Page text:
Since I moved to Melbourne in February, I have been intensively applying for jobs. Finding a job is not easy, let alone in a new city, or in my case: a new country! Adit has been juggling both graduate school and a part-time job for over a year now. So, sometimes it frustrates me how I find it very difficult to get a job, but he kept reminding me how it is okay not to have one (yet) and that usually things like these take time.
This period reminds me of a time in 2013 when I recently graduated from the university and was looking for a job. Here are some experiences that I could remember, might be useful for fresh graduates (or those who are going to be one soon):
Although some of us would like to have a gap year upon graduation, most of us yearn to directly have a full-time job upon graduation. If this is the case, my advice would be to apply early, even before you complete your thesis. I applied to Unilever in March while I was still doing my research. The interview took place in August and I started the job in September, two months before my graduation ceremony. Job search is an absolutely long process, so you might want to get ahead especially if there is a specific company we are rooting for.
Understand the Selection Process
Every company has different hiring mechanisms. However, usually, those who come from the same industry probably have similar characteristics. For example, I applied to the management trainee programme in around three or four companies from the FMCG industry. The selection process is pretty much like this:
Online application (or “CV/resume screening”)
This will be the company’s first (and can be only) opportunity for it to know whether you are suitable for the job or not. Consider this as the chance to “win” the ticket to do an interview.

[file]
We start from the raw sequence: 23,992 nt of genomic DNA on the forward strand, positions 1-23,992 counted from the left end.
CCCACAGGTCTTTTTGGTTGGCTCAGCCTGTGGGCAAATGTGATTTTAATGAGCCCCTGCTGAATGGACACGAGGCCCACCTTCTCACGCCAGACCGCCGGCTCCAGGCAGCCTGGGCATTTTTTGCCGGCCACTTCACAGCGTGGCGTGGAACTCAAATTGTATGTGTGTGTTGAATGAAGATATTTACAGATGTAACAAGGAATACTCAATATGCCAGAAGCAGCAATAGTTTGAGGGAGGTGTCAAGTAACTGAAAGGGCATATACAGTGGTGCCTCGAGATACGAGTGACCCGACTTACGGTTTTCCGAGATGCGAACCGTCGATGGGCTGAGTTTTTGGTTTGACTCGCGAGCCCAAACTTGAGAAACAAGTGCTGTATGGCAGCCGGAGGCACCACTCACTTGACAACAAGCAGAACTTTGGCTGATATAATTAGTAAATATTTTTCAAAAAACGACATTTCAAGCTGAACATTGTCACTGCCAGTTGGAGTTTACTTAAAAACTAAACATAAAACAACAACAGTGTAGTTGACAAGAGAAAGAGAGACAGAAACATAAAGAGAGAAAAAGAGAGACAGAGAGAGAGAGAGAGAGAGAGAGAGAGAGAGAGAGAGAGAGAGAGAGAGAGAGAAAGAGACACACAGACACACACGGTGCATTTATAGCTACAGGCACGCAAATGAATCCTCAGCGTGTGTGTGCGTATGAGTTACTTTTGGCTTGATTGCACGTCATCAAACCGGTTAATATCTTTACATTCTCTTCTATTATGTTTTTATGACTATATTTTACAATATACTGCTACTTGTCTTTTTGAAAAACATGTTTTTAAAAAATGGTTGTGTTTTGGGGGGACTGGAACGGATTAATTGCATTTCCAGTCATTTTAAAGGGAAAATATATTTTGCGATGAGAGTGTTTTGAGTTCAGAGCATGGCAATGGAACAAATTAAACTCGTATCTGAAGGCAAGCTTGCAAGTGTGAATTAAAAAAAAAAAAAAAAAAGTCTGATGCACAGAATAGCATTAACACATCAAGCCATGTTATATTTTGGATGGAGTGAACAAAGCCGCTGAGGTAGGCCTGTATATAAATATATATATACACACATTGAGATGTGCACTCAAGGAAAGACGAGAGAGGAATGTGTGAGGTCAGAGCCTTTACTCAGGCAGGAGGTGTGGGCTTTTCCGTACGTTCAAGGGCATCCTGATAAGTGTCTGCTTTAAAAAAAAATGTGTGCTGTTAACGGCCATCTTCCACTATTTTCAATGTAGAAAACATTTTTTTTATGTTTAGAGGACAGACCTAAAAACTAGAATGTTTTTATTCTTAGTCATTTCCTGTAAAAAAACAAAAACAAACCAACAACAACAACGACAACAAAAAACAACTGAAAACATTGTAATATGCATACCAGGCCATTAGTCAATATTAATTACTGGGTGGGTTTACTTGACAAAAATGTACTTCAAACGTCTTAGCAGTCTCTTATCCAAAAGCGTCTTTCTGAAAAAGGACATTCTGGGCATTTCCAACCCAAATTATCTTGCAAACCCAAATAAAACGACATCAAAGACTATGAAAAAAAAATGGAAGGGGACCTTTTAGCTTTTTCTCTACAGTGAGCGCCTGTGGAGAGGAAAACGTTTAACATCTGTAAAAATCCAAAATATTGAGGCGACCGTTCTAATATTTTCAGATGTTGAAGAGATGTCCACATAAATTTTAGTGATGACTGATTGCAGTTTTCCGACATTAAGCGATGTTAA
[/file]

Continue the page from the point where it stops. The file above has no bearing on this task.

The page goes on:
Some companies ask you to do some tests to understand your logical and analytical thinking capability. In my case, I had to do IQ, Maths, and English tests on the online application. Most important tip for this one: get enough sleep before you do these tests! The tests are not that difficult, but usually require a constantly high level of concentration. I did online tests a few times, but there was also one time when I had to do it on paper in a campus hiring activity.
Focus Group Discussion (FGD)
The company wants to see how you behave in a group. Can you lead the group to reach a conclusion? Are you too passive to be able to work in their company? In my experience, those who are too passive and quiet during the discussion usually do not get the job, but those who try so hard to “stand out” and talk all the time do not get the job either. Try your best to be balanced.
If you have succeeded in the group discussion, the company probably will give you a chance to shine on your own. The individual presentation, that can come in the form of a pitch or a case study to be worked upon individually, is your chance to showcase your strengths. If you applied to be a marketer, can you sell the product? et cetera.
Interview is the most common (and almost, always compulsory) element in a company’s selection and hiring process. Typically, you will get to be interviewed at least with someone from the Human Resource Department and your user (someone who will manage/supervise you in the office). Nevertheless, in other cases, especially for graduate programmes or management trainee programmes, the top management such as CEO or VP might be present to get to know you better.
Rumour has it — if you have reached this far, it means you are already accepted! Be honest with your health issues, as this usually does not affect your acceptance status unless you are applying for a job that might get affected with your health issues.
Companies in other industries might have fewer or even more process. If you want to become a flight attendant, for example, the process is longer as there is physical tests that you have to take. On the other hand, smaller companies might only ask for your CV and directly invite you to attend an interview with the HR and the user.
Get the Job Offer
If you pass all the tests, including the medical check-up, the company will give you a job offer that outlines your job title, job description, and remuneration (salary and benefits). Review this document carefully and dare to ask questions if there is something that you do not understand. Things to thoroughly learn about (even though sometimes it sounds boring): career steps, job status (Permanent? Contract? Outsourced?), medical benefits, annual leave, and other things you want to know. Remember: the job will always be more than what is stated on the paper, yet, the benefits should also be more than the number on your payroll.
What is your experience in looking for and applying for jobs?